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43 Comments on “A Very Special Event(er) Indeed...”


  • avatar
    FleetofWheel

    Sad that the promo pictures don’t depict the man removing a fine English double gun from the vehicle rather than a wimpy end table.

  • avatar

    this was the car Jaguar should have built from the start
    Damn straight. But then I’m pretty much in unconditional love with shooting brakes.

  • avatar
    thats one fast cat

    It’s possible to put a ZZ 502 big-block crate engine in the car, yielding over five hundred horsepower in naturally-aspirated form.

    Been there, done that with an old XJ6.  A better solution (and surprisingly just as affordable) is to go with the LSx series of small blocks with a “fit and fire” fuel injection system.  Doing so avoids the heavy front nose.
    Those were good looking cars, though, and with today’s available power would sure have a lot of panache…

    • 0 avatar
      Syke

      No, no, no, no, no, no, no!!  That’s nothing more than a fast way to take a cultured semi-bespoke automobile, and immediately turn it into a knuckle-dragging, redneck yahoo.  I knew a guy once who did that sort of abomination on an XK-150 (289 Ford).  He was also good at hitting a spittoon at 15 meters.

    • 0 avatar
      Lorenzo

      Syke, my uncle had a 1959 XK-150 in the late ’60s. My aunt could drive it, since it had the same Borg-Warner auto as my ’63 rambler, but she wouldn’t: all three times she drove it, she called my uncle to pick her up and call a tow truck. My uncle never drove it without having cab fare on him. He would have kept it if he could put a reliable 289 in it. As it was, he sold it for twice what he paid for it, making that his happiest day of ownrship. Not as impressive as hitting a spittoon at 15 meters though.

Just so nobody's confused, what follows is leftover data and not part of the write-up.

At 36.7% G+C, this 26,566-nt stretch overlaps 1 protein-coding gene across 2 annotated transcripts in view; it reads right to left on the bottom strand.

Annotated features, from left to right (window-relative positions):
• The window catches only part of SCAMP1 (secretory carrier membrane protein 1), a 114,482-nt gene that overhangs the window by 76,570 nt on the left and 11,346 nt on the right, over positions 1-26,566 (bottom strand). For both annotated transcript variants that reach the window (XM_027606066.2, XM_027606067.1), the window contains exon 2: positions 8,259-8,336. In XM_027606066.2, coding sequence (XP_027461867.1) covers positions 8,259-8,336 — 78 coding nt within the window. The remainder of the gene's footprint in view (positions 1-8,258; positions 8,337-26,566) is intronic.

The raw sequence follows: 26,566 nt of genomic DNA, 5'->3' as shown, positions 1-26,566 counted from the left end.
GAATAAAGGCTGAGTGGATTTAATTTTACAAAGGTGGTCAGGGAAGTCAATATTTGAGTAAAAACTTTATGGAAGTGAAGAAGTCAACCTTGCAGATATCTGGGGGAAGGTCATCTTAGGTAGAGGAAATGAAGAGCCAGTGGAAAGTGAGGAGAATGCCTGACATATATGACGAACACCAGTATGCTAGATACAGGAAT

• avatar
    Bimmer

    TWR – Tom Walkinshaw Racing. He worked on everything from BMW CSL to Jag XJ-S, with Mazda and Rover thrown in between.

  • avatar
    majo8

    That is a great looking car.
     
    I want one — in black.

  • avatar
    ZekeToronto

    I have always lusted after shooting brakes, although the closest I’ve come is a Volvo 1800ES. I wonder what an A3 Sportback would look like with the two rear doors removed?

  • avatar

    very nice looking. when did they make these?

  • avatar
    Steven Lang

    Absolutely, disgustingly, abhoringly hideous.
    In otherwords, it’s a truly authentic British design. I would buy one.
     
    Makes me think of what would come out of the poor thing if you turned it into a minivan.

  • avatar
    cmdjing

    What pray tell is the aesthetic difference between a “shooting brake” and a station wagon besides possibly a longer hood?
    That ridiculously long rear overhang is, well, ridiculous.

    • 0 avatar

      A Shooting Brake only has two doors.
      Station wagons have four (or more.)
       

    • 0 avatar
      porschespeed

      Chuck,
       
      While I seldom disagree with you, here in America, there have been a veritable boat-load of 2-door “wagons”.
       
      Ford Falcon, Chevy Chevelle, Ford Parklane, Bently Continental, Jeep Willys, Rambler American. I can continue for a while longer if you require more examples. Al were sold as “2-door wagons” by their respective manufacturers.
       
      Net net, “wagon” vs. “brake/break” is a nomenclature argument. As the publishers of the OED will tell you “dictionaries are descriptive not proscriptive”.